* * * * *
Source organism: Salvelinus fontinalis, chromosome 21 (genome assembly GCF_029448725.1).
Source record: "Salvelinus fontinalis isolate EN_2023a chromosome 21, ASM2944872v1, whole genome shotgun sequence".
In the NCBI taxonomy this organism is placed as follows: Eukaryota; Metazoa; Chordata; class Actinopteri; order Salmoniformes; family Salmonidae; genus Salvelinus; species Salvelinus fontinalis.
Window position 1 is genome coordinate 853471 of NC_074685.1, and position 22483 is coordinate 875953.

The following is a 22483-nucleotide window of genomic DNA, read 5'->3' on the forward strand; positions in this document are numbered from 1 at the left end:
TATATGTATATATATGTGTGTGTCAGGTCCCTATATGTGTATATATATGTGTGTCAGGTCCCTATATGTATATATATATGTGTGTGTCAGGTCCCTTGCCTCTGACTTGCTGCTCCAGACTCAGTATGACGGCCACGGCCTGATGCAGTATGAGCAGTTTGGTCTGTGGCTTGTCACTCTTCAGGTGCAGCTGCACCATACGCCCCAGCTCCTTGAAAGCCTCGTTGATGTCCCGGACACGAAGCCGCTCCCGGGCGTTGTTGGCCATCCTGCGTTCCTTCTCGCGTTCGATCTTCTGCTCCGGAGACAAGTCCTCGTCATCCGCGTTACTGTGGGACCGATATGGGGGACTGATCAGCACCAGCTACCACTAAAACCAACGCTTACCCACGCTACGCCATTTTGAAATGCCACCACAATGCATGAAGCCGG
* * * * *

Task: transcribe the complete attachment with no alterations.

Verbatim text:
Source organism: Salvelinus fontinalis, chromosome 21 (genome assembly GCF_029448725.1).
Source record: "Salvelinus fontinalis isolate EN_2023a chromosome 21, ASM2944872v1, whole genome shotgun sequence".
In the NCBI taxonomy this organism is placed as follows: Eukaryota; Metazoa; Chordata; class Actinopteri; order Salmoniformes; family Salmonidae; genus Salvelinus; species Salvelinus fontinalis.
Window position 1 is genome coordinate 853471 of NC_074685.1, and position 22483 is coordinate 875953.

The following is a 22483-nucleotide window of genomic DNA, read 5'->3' on the forward strand; positions in this document are numbered from 1 at the left end:
TATATGTATATATATGTGTGTGTCAGGTCCCTATATGTGTATATATATGTGTGTCAGGTCCCTATATGTATATATATATGTGTGTGTCAGGTCCCTTGCCTCTGACTTGCTGCTCCAGACTCAGTATGACGGCCACGGCCTGATGCAGTATGAGCAGTTTGGTCTGTGGCTTGTCACTCTTCAGGTGCAGCTGCACCATACGCCCCAGCTCCTTGAAAGCCTCGTTGATGTCCCGGACACGAAGCCGCTCCCGGGCGTTGTTGGCCATCCTGCGTTCCTTCTCGCGTTCGATCTTCTGCTCCGGAGACAAGTCCTCGTCATCCGCGTTACTGTGGGACCGATATGGGGGACTGATCAGCACCAGCTACCACTAAAACCAACGCTTACCCACGCTACGCCATTTTGAAATGCCACCACAATGCATGAAGCCGG